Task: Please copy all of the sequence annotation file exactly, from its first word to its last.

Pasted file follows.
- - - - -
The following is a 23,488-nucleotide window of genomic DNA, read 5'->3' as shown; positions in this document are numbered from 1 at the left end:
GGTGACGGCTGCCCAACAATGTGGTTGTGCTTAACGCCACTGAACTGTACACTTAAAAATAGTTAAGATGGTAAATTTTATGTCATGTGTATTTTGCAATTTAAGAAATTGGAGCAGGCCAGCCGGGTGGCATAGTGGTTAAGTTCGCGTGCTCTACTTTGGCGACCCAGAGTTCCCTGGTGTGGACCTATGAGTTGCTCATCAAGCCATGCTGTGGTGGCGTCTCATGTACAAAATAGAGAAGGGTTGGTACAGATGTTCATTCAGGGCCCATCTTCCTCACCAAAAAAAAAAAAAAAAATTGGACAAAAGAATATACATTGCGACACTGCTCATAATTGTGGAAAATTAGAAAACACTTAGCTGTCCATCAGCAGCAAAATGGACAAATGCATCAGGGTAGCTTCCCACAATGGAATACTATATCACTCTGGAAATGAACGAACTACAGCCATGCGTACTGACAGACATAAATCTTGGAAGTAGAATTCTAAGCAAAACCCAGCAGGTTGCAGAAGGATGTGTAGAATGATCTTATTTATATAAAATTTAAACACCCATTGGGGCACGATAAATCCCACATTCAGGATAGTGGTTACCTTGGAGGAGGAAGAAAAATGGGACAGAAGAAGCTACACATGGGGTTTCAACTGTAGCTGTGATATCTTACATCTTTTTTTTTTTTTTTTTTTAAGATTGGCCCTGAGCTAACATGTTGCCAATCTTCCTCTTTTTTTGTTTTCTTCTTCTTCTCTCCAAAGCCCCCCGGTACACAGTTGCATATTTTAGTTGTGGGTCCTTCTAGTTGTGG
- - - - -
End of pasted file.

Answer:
The following is a 23,488-nucleotide window of genomic DNA, read 5'->3' as shown; positions in this document are numbered from 1 at the left end:
GGTGACGGCTGCCCAACAATGTGGTTGTGCTTAACGCCACTGAACTGTACACTTAAAAATAGTTAAGATGGTAAATTTTATGTCATGTGTATTTTGCAATTTAAGAAATTGGAGCAGGCCAGCCGGGTGGCATAGTGGTTAAGTTCGCGTGCTCTACTTTGGCGACCCAGAGTTCCCTGGTGTGGACCTATGAGTTGCTCATCAAGCCATGCTGTGGTGGCGTCTCATGTACAAAATAGAGAAGGGTTGGTACAGATGTTCATTCAGGGCCCATCTTCCTCACCAAAAAAAAAAAAAAAAATTGGACAAAAGAATATACATTGCGACACTGCTCATAATTGTGGAAAATTAGAAAACACTTAGCTGTCCATCAGCAGCAAAATGGACAAATGCATCAGGGTAGCTTCCCACAATGGAATACTATATCACTCTGGAAATGAACGAACTACAGCCATGCGTACTGACAGACATAAATCTTGGAAGTAGAATTCTAAGCAAAACCCAGCAGGTTGCAGAAGGATGTGTAGAATGATCTTATTTATATAAAATTTAAACACCCATTGGGGCACGATAAATCCCACATTCAGGATAGTGGTTACCTTGGAGGAGGAAGAAAAATGGGACAGAAGAAGCTACACATGGGGTTTCAACTGTAGCTGTGATATCTTACATCTTTTTTTTTTTTTTTTTTTAAGATTGGCCCTGAGCTAACATGTTGCCAATCTTCCTCTTTTTTTGTTTTCTTCTTCTTCTCTCCAAAGCCCCCCGGTACACAGTTGCATATTTTAGTTGTGGGTCCTTCTAGTTGTGG